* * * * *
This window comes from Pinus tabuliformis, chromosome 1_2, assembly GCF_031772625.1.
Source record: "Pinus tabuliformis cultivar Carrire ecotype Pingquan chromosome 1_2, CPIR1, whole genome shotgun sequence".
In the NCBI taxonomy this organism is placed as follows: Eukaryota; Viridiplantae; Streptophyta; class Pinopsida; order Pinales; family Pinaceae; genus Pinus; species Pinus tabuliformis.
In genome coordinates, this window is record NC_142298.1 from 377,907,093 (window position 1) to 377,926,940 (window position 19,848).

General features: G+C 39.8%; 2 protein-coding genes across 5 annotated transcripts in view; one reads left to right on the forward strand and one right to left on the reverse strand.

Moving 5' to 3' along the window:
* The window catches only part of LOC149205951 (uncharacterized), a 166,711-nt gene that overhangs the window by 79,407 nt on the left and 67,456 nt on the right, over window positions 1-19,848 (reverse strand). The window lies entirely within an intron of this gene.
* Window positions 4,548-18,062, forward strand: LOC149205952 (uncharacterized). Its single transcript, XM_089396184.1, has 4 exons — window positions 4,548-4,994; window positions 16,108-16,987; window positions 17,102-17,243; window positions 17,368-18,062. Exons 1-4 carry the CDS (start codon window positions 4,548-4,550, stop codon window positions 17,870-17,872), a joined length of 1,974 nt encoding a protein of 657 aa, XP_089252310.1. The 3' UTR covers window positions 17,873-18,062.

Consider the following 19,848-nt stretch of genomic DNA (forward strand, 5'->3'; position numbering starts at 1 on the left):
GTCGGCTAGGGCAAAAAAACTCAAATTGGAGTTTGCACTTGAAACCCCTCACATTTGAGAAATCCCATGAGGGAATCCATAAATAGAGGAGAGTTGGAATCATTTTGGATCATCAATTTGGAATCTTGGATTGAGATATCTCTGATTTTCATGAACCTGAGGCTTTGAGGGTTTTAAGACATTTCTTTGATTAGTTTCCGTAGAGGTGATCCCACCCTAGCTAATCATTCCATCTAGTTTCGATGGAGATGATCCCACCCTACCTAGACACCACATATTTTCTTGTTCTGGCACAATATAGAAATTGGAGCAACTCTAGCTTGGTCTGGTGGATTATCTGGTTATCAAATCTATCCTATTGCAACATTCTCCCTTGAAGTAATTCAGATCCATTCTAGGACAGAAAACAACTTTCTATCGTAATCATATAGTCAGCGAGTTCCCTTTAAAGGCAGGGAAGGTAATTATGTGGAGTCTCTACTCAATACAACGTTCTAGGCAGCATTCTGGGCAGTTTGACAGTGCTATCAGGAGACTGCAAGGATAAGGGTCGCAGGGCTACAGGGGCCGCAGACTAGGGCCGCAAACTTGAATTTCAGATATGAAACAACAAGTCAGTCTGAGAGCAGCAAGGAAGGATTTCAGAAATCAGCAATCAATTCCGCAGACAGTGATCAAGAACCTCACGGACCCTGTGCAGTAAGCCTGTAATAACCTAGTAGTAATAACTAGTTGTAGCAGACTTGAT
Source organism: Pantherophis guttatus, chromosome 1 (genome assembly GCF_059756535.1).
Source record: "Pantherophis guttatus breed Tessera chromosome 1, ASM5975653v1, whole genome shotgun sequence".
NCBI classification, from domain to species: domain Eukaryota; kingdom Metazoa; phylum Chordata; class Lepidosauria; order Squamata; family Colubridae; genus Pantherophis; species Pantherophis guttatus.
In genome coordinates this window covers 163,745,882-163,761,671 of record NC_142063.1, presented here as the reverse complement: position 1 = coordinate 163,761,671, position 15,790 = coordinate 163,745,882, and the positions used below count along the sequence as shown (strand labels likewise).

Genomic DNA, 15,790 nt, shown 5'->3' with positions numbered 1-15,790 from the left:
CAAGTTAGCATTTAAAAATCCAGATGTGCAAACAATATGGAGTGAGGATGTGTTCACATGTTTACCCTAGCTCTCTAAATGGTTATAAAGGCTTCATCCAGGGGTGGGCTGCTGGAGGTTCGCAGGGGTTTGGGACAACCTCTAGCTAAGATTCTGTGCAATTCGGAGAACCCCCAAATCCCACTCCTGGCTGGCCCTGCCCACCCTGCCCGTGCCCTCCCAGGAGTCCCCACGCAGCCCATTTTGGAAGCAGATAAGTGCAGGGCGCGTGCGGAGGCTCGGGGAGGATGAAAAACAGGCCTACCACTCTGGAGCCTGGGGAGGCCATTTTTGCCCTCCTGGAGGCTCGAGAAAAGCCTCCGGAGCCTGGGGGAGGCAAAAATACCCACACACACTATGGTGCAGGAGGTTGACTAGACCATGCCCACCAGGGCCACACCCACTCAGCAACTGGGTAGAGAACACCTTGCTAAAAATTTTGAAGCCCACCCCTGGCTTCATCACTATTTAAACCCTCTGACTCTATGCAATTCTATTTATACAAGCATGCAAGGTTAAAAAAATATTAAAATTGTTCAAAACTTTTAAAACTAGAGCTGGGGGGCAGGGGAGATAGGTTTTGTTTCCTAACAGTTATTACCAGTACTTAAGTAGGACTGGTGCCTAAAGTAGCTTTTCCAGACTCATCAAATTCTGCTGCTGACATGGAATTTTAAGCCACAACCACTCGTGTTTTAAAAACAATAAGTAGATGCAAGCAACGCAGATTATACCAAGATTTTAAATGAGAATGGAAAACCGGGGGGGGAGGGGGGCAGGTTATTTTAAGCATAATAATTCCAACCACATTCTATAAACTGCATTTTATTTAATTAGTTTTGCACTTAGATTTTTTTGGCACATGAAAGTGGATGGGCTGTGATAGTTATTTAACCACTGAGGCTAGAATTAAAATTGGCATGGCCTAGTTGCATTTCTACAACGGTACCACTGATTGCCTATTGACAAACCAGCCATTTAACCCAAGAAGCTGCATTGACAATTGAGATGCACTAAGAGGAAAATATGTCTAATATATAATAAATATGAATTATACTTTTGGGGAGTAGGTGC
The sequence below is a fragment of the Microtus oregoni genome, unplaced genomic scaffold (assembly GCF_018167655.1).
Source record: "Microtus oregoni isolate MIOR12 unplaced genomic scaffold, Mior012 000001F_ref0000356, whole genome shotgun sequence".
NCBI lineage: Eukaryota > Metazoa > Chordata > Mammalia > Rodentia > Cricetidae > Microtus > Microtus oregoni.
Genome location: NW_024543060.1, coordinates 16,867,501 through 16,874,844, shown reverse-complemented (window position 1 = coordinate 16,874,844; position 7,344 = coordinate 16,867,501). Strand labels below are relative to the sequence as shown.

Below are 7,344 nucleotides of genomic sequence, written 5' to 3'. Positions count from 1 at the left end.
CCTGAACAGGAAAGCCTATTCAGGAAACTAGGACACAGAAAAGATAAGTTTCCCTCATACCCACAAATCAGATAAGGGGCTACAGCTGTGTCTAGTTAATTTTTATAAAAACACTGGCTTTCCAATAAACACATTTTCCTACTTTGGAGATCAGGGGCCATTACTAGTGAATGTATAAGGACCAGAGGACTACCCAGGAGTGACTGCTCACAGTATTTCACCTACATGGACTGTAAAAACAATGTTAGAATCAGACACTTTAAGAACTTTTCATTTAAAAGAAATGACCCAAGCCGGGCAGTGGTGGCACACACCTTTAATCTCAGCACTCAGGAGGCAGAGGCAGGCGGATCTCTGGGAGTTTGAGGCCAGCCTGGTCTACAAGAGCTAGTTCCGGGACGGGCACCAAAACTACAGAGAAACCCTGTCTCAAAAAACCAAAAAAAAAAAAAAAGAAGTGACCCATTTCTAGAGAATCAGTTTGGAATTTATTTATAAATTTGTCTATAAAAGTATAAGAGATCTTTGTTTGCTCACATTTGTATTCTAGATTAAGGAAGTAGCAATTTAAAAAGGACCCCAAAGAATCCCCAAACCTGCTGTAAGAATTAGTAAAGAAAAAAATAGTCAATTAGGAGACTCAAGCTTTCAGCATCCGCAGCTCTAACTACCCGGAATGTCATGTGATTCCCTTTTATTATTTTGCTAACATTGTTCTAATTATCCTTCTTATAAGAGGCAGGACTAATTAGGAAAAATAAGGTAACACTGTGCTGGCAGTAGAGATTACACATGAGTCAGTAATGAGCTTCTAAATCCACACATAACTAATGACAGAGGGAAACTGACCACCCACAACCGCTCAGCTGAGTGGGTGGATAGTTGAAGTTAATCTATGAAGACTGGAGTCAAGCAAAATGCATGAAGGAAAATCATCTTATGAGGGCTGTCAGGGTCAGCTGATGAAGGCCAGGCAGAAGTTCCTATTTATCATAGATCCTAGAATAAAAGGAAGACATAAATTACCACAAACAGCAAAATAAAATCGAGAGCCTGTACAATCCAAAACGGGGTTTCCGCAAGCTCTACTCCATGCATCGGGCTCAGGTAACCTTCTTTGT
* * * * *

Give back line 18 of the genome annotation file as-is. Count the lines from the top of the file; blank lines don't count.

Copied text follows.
Source record: "Microtus oregoni isolate MIOR12 unplaced genomic scaffold, Mior012 000001F_ref0000356, whole genome shotgun sequence".